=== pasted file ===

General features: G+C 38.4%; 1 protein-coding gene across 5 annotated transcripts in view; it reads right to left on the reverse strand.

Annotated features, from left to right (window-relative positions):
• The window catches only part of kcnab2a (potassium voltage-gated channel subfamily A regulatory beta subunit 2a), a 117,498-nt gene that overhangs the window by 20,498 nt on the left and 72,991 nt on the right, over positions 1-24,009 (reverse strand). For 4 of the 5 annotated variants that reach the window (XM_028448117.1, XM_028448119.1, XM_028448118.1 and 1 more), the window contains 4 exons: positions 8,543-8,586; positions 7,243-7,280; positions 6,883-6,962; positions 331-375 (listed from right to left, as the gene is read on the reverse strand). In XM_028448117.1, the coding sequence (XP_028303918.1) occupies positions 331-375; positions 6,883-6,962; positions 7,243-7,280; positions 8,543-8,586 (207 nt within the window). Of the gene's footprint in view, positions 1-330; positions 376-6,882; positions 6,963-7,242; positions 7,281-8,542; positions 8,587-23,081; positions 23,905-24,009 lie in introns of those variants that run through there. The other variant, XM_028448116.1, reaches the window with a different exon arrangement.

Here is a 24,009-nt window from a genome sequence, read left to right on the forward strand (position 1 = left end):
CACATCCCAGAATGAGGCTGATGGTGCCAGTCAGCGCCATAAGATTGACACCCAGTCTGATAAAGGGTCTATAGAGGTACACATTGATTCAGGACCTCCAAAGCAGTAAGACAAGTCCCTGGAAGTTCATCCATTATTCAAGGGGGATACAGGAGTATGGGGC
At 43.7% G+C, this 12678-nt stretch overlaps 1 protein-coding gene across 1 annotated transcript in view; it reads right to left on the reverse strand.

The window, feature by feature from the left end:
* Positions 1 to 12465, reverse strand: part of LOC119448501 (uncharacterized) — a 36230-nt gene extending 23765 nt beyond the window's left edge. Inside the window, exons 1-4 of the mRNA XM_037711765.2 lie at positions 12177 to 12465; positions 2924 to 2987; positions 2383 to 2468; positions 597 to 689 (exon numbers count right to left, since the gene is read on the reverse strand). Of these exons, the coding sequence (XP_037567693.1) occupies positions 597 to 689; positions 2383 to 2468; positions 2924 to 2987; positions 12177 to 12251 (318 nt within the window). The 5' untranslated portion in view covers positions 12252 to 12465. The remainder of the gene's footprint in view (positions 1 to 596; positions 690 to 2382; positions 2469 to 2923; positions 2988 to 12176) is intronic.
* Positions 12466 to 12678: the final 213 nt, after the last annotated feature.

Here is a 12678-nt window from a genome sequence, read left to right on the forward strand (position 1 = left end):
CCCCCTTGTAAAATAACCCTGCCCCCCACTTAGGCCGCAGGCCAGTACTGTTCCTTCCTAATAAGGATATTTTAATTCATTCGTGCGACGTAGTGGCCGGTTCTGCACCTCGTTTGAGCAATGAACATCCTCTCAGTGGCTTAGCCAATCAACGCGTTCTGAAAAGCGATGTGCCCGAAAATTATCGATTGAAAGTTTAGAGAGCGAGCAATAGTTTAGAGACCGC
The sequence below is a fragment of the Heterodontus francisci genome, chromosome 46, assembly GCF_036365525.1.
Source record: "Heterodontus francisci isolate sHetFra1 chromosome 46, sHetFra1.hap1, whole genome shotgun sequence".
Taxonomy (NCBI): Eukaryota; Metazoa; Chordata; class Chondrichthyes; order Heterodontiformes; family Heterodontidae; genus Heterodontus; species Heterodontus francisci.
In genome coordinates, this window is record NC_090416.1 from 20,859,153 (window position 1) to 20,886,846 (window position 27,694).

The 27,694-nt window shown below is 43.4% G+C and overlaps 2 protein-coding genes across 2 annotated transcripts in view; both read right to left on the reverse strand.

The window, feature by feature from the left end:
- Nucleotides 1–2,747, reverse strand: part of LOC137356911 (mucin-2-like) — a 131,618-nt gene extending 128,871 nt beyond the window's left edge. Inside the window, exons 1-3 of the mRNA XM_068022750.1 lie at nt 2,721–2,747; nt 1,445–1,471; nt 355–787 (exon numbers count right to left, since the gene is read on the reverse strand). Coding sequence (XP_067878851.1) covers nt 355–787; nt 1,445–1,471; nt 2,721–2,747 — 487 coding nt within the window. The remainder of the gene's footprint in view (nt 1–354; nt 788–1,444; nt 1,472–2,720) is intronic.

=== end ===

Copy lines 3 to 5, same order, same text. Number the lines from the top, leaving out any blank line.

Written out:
• The window catches only part of kcnab2a (potassium voltage-gated channel subfamily A regulatory beta subunit 2a), a 117,498-nt gene that overhangs the window by 20,498 nt on the left and 72,991 nt on the right, over positions 1-24,009 (reverse strand). For 4 of the 5 annotated variants that reach the window (XM_028448117.1, XM_028448119.1, XM_028448118.1 and 1 more), the window contains 4 exons: positions 8,543-8,586; positions 7,243-7,280; positions 6,883-6,962; positions 331-375 (listed from right to left, as the gene is read on the reverse strand). In XM_028448117.1, the coding sequence (XP_028303918.1) occupies positions 331-375; positions 6,883-6,962; positions 7,243-7,280; positions 8,543-8,586 (207 nt within the window). Of the gene's footprint in view, positions 1-330; positions 376-6,882; positions 6,963-7,242; positions 7,281-8,542; positions 8,587-23,081; positions 23,905-24,009 lie in introns of those variants that run through there. The other variant, XM_028448116.1, reaches the window with a different exon arrangement.

Here is a 24,009-nt window from a genome sequence, read left to right on the forward strand (position 1 = left end):
CACATCCCAGAATGAGGCTGATGGTGCCAGTCAGCGCCATAAGATTGACACCCAGTCTGATAAAGGGTCTATAGAGGTACACATTGATTCAGGACCTCCAAAGCAGTAAGACAAGTCCCTGGAAGTTCATCCATTATTCAAGGGGGATACAGGAGTATGGGGC